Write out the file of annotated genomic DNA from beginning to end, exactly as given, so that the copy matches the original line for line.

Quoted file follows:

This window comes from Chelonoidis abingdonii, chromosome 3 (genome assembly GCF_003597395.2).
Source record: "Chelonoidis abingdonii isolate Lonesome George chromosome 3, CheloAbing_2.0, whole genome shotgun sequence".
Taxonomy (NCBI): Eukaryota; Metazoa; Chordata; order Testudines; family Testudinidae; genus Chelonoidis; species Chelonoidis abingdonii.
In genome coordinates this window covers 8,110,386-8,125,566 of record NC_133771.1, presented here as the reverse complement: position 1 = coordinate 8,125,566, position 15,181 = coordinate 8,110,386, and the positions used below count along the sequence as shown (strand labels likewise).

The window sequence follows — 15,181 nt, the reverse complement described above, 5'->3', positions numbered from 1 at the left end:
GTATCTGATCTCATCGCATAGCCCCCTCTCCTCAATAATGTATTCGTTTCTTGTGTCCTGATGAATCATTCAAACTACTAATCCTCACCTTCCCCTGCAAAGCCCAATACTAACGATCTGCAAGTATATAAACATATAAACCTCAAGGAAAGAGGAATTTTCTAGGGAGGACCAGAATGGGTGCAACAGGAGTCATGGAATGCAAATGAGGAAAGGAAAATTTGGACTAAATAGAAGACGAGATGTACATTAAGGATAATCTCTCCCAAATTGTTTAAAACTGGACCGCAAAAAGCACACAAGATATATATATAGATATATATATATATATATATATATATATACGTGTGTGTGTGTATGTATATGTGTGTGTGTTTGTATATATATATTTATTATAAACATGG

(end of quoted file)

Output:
This window comes from Chelonoidis abingdonii, chromosome 3 (genome assembly GCF_003597395.2).
Source record: "Chelonoidis abingdonii isolate Lonesome George chromosome 3, CheloAbing_2.0, whole genome shotgun sequence".
Taxonomy (NCBI): Eukaryota; Metazoa; Chordata; order Testudines; family Testudinidae; genus Chelonoidis; species Chelonoidis abingdonii.
In genome coordinates this window covers 8,110,386-8,125,566 of record NC_133771.1, presented here as the reverse complement: position 1 = coordinate 8,125,566, position 15,181 = coordinate 8,110,386, and the positions used below count along the sequence as shown (strand labels likewise).

The window sequence follows — 15,181 nt, the reverse complement described above, 5'->3', positions numbered from 1 at the left end:
GTATCTGATCTCATCGCATAGCCCCCTCTCCTCAATAATGTATTCGTTTCTTGTGTCCTGATGAATCATTCAAACTACTAATCCTCACCTTCCCCTGCAAAGCCCAATACTAACGATCTGCAAGTATATAAACATATAAACCTCAAGGAAAGAGGAATTTTCTAGGGAGGACCAGAATGGGTGCAACAGGAGTCATGGAATGCAAATGAGGAAAGGAAAATTTGGACTAAATAGAAGACGAGATGTACATTAAGGATAATCTCTCCCAAATTGTTTAAAACTGGACCGCAAAAAGCACACAAGATATATATATAGATATATATATATATATATATATATATATACGTGTGTGTGTGTATGTATATGTGTGTGTGTTTGTATATATATATTTATTATAAACATGG